The Levon Helm Band – The Midnight Ramble Sessions, Volume 3 (2014)

This last project from Levon Helm, hand-selected with guitarist Larry Campbell from five years of Midnight Ramble concert recordings between 2006-10, might have had a funereal tone — arriving as it does after his devastating loss. Instead, The Midnight Ramble Sessions, Volume 3 (due July 1, 2014 via Vanguard Records and Levon Helm Studios) is a musical fete, an unadorned celebration of everything the former Band drummer meant to music but also of everything the music meant to Helm.

The set-opening “Same Thing,” plucked from the Band’s 1993 album Jericho, finds Helm howling over a New Orleans-inflected rhythmic lope and, in that moment, the years melt away. You can hear Helm as he was, playing backwoods dives and front-porch singalongs, learning the contours of these folkways one song at a time — like a farmer pacing across shotgun rows of farmland until he knows every grain of fertile dirt. At the same time, The Midnight Ramble Sessions, Volume 3 offers new surprises in the form of Helm’s able band: Jimmy Vivino’s slide gives the song a nasty little menace, while Mike Merritt thunks happily away on a bass part once laid down by Rick Danko. The song’s street-parade attitude is made complete by a series of oh-so-funky horn blasts.

And Levon Helm sounds happy. Scratch that. He sounds ecstatic, in a moment that he was made for — in a Willie Dixon song that sprung from a common history, in the old Barn once more. It’s a wonder to behold. And this concert compilation is just getting underway.

Helm returns for a tough interpretation of “Drivin’ Wheel,” opening a Junior Parker songbook that earlier provided “Mystery Train” for 1973′s Moondog Matinee. Only Helm goes deeper in this loose, live setting — hitting every downbeat, and every verse with this hale gusto. When everybody lays out, just as Helm yelps “Now, wait a minute! I wanna tell you about my baby,” there’s an audible gasp of appreciation from the crowd. This is no valedictory, no victory lap. This is someone, health issues be damned, still at the very top of his game. When Helm’s band returns to this song’s appropriately driving cadence, it’s with a newfound sense of purpose. They can’t help but be inspired, too.

“One More Shot” returns to the mythic landscape that shaped so many of Helm’s signature moments with the Band, only this time — rather than doomed Confederate soldiers or ousted Cajun wanderers — he’s exploring the legend of Jesse James. Written by Paul Kennerley for an unjustly forgotten 1980 concept album featuring Helm, Emmylou Harris and Johnny Cash, “One More Shot” illustrates that Helm’s interpretive powers remained, until the end, utterly undiminished.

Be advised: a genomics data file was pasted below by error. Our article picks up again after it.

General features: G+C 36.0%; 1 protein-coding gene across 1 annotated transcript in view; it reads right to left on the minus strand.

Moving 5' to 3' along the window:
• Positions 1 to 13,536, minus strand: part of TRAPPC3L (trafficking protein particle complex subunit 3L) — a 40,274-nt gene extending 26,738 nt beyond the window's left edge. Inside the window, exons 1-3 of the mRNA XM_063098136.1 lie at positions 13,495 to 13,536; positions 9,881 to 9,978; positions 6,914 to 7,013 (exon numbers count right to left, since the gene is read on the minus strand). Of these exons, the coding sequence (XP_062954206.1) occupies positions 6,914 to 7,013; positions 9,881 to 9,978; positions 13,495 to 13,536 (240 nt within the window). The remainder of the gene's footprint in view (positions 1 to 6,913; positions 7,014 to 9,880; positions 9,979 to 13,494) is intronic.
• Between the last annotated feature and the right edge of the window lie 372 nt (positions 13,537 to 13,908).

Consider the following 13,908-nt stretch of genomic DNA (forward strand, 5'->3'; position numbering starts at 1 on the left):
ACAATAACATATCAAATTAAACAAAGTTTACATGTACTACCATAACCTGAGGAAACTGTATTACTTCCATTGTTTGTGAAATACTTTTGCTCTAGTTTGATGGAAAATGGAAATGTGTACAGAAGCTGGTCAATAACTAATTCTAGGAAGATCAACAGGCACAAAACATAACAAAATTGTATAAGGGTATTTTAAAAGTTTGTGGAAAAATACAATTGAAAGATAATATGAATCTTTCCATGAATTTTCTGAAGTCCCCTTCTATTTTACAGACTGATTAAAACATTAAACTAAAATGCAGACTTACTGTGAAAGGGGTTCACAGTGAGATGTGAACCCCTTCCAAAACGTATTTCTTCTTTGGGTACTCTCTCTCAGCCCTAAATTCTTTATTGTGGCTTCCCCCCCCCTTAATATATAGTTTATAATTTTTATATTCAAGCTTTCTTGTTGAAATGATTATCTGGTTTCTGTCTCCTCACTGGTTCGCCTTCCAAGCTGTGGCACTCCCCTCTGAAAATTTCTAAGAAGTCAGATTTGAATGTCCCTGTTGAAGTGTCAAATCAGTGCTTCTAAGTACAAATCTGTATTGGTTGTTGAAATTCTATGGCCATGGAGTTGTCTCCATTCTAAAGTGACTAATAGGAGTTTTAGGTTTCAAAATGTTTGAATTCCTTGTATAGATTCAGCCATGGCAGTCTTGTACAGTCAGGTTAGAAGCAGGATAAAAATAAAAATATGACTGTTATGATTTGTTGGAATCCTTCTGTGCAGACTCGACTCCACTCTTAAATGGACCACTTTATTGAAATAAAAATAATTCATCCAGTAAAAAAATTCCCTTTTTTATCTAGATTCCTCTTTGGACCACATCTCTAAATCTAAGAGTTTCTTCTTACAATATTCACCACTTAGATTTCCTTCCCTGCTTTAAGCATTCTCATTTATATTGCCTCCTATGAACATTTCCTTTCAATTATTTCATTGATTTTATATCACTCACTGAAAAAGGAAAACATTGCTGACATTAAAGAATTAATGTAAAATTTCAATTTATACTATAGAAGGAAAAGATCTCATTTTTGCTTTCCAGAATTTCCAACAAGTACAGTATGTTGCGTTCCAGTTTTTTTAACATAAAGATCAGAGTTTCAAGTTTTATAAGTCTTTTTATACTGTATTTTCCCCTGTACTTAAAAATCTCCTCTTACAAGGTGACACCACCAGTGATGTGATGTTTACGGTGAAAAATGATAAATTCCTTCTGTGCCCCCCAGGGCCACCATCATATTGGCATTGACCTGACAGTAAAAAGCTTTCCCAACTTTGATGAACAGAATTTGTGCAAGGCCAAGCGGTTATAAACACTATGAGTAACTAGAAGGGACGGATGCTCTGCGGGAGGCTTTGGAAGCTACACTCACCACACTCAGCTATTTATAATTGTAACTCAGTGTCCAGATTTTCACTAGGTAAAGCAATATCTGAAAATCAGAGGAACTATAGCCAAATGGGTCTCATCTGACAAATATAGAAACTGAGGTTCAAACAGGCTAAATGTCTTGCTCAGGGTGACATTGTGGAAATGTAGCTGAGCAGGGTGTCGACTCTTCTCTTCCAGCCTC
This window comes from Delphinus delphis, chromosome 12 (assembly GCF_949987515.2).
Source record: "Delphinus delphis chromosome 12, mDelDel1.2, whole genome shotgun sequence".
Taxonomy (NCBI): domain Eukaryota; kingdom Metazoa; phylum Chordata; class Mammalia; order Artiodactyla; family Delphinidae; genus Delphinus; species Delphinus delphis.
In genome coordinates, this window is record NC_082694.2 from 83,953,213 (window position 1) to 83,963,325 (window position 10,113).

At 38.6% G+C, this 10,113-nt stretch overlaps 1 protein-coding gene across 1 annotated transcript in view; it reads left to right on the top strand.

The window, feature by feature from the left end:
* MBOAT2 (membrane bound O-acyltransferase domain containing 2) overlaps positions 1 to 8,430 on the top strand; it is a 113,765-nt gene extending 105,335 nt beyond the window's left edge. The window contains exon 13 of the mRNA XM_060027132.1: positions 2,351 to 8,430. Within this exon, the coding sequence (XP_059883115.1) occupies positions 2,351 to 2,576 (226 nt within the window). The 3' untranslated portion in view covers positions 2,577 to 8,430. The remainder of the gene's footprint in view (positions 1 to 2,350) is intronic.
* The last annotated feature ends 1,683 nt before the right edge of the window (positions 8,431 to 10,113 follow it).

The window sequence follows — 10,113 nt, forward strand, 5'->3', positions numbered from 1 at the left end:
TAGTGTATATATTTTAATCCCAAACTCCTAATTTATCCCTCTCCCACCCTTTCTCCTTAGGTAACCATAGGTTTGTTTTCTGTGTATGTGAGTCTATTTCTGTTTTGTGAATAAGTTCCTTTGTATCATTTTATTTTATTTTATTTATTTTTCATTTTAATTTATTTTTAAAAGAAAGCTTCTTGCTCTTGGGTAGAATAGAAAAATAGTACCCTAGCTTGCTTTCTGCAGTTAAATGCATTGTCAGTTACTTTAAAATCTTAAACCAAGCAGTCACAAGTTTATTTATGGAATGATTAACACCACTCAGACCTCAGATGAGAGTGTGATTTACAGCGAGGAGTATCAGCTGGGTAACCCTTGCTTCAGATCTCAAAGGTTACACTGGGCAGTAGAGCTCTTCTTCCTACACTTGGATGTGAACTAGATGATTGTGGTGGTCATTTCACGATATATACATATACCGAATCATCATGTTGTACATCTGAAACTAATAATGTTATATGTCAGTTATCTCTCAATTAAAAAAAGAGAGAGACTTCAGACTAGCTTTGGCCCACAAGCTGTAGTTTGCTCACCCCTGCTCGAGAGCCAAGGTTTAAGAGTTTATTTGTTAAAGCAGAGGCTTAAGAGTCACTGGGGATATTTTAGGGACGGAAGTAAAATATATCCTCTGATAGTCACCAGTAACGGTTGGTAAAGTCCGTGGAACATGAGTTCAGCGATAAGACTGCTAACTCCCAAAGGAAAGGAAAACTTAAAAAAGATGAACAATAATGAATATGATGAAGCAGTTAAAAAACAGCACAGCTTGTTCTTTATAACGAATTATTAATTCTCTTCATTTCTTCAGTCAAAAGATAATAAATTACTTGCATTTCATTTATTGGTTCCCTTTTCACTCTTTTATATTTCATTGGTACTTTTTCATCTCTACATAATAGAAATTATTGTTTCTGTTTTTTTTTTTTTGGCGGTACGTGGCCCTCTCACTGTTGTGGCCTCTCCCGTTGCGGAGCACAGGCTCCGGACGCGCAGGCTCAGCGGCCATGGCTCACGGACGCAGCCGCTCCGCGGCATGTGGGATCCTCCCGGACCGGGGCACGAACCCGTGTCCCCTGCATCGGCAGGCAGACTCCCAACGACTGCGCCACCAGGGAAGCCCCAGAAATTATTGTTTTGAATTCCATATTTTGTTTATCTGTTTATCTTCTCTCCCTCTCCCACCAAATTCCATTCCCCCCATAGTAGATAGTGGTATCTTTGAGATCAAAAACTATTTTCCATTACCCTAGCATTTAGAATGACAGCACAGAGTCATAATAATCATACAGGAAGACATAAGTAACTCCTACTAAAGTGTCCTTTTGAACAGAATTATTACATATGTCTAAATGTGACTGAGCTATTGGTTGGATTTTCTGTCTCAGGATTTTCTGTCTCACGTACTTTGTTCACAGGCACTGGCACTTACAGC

Finally, he reclaims “Take Me To the River,” a song which had — via a late-1970s new-wave take by the Talking Heads — moved far afield from its original grease-popping, Al Green-sung Memphis roots. Not here. Helm brays, he cries, he yelps, all while creating this most spacious of pockets for his own Bourbon Tabernacle Choir to fill. At one point, Steven Bernstein’s trombone threatens to lift the roof right off their country environs, then Helm comes squalling back in to finish the job.

Elsewhere, Allen Toussaint — a longtime Helm collaborator, from “Life’s a Carnival” on 1971′s Cahoots to the 1972 Rock of Ages concert release, from his final album in the five-man Band lineup (1978′s The Last Waltz) to his last studio release (2009′s Electric Dirt) — sits in on a raucous version of “A Certain Girl.” Long-time Helm Band member Brian Mitchell also offers a rough-hewn take on Bob Dylan’s “A Simple Twist of Fate,” made complete by Helm’s rascally swagger at the drums.

Amy Helm, Levon’s daughter and musical heir, is featured on Sam Cooke’s “Ain’t That Good News” and Dolly Parton’s “The Beautiful Lie,” while Chris Robinson — who’d recorded the Black Crowes’ 2009 album Before the Frost … Until the Freeze at Helm’s Barn — tears through Elmore James’ “Shake Your Money Maker.” The Midnight Ramble Sessions, Volume 3 also features Elvis Costello, second-era Band guitarist Jim Weider, Teresa Williams and Byron Isaacs, among others.

Click here to find Across the Great Divide — a weekly, song-by-song examination from Something Else! on the legacy of the Band, both together and as solo artists. The series runs on Thursdays.

Nick DeRiso

Over a 30-year career, Nick DeRiso has also explored music for USA Today, All About Jazz, Ultimate Classic Rock and a host of others. Honored as columnist of the year five times by the Associated Press, Louisiana Press Association and Louisiana Sports Writers Association, he oversaw a daily section named Top 10 in the nation by the AP before co-founding Something Else! Contact him at nderiso@somethingelsereviews.com.